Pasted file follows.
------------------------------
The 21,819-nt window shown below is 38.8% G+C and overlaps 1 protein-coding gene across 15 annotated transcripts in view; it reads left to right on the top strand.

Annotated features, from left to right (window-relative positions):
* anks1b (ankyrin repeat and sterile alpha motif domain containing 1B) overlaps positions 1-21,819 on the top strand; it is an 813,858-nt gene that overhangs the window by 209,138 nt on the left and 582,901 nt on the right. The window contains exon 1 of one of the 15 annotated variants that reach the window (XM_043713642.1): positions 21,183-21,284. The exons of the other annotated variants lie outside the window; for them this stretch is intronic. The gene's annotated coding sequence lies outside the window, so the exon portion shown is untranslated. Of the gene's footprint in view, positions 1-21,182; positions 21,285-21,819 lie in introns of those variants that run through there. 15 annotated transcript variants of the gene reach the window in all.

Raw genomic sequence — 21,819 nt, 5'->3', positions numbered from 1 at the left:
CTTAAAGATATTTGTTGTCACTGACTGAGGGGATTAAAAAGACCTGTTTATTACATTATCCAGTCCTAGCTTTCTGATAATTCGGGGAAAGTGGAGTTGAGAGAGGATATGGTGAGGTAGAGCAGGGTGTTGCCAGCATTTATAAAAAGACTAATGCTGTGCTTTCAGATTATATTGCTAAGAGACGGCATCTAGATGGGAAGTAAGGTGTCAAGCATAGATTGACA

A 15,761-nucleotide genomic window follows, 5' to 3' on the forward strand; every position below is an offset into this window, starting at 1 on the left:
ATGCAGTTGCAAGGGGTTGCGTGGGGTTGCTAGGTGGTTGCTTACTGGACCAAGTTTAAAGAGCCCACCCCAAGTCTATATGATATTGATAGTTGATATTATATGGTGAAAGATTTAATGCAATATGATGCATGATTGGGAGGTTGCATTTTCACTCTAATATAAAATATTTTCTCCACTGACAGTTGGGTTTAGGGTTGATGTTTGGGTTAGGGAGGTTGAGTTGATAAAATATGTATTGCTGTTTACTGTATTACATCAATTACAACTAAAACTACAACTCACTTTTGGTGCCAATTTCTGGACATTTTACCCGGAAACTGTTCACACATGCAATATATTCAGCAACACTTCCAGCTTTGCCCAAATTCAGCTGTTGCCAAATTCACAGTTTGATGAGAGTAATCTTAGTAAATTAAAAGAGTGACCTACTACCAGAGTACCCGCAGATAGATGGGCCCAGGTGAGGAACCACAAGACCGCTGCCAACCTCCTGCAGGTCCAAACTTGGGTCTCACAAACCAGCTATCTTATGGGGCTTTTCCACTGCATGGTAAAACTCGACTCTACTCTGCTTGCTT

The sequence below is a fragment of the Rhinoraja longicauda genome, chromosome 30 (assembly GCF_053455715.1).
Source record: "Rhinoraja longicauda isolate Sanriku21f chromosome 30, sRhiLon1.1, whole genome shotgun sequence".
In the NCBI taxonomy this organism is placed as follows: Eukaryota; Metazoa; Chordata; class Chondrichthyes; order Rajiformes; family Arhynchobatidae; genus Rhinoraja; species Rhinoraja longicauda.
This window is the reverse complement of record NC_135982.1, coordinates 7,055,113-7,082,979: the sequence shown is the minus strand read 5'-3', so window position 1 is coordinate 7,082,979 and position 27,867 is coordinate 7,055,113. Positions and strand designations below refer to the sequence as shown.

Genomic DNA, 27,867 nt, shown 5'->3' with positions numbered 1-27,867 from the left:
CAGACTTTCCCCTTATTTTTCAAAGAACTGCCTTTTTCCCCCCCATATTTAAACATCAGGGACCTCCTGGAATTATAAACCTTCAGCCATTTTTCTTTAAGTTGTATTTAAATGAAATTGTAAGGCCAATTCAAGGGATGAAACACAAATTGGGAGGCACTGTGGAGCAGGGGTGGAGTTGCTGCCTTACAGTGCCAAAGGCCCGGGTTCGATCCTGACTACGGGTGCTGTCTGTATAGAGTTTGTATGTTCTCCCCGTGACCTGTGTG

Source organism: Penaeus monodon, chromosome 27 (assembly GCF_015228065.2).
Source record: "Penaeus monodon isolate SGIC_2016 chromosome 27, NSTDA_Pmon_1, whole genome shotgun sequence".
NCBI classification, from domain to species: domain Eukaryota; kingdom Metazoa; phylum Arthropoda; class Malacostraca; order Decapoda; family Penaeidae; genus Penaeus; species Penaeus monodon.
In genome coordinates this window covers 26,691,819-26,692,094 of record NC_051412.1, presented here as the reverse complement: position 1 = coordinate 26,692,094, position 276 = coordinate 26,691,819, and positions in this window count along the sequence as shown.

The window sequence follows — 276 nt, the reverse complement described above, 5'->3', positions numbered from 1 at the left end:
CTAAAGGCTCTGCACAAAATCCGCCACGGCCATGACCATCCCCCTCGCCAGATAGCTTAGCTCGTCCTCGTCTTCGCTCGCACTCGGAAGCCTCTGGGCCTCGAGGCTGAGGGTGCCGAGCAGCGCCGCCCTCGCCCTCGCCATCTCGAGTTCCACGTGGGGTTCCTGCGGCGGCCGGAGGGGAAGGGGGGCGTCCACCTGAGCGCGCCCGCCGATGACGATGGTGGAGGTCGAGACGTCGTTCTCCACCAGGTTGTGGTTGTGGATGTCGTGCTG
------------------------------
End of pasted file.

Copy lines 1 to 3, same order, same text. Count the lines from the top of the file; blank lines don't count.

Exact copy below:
The 21,819-nt window shown below is 38.8% G+C and overlaps 1 protein-coding gene across 15 annotated transcripts in view; it reads left to right on the top strand.

Annotated features, from left to right (window-relative positions):
* anks1b (ankyrin repeat and sterile alpha motif domain containing 1B) overlaps positions 1-21,819 on the top strand; it is an 813,858-nt gene that overhangs the window by 209,138 nt on the left and 582,901 nt on the right. The window contains exon 1 of one of the 15 annotated variants that reach the window (XM_043713642.1): positions 21,183-21,284. The exons of the other annotated variants lie outside the window; for them this stretch is intronic. The gene's annotated coding sequence lies outside the window, so the exon portion shown is untranslated. Of the gene's footprint in view, positions 1-21,182; positions 21,285-21,819 lie in introns of those variants that run through there. 15 annotated transcript variants of the gene reach the window in all.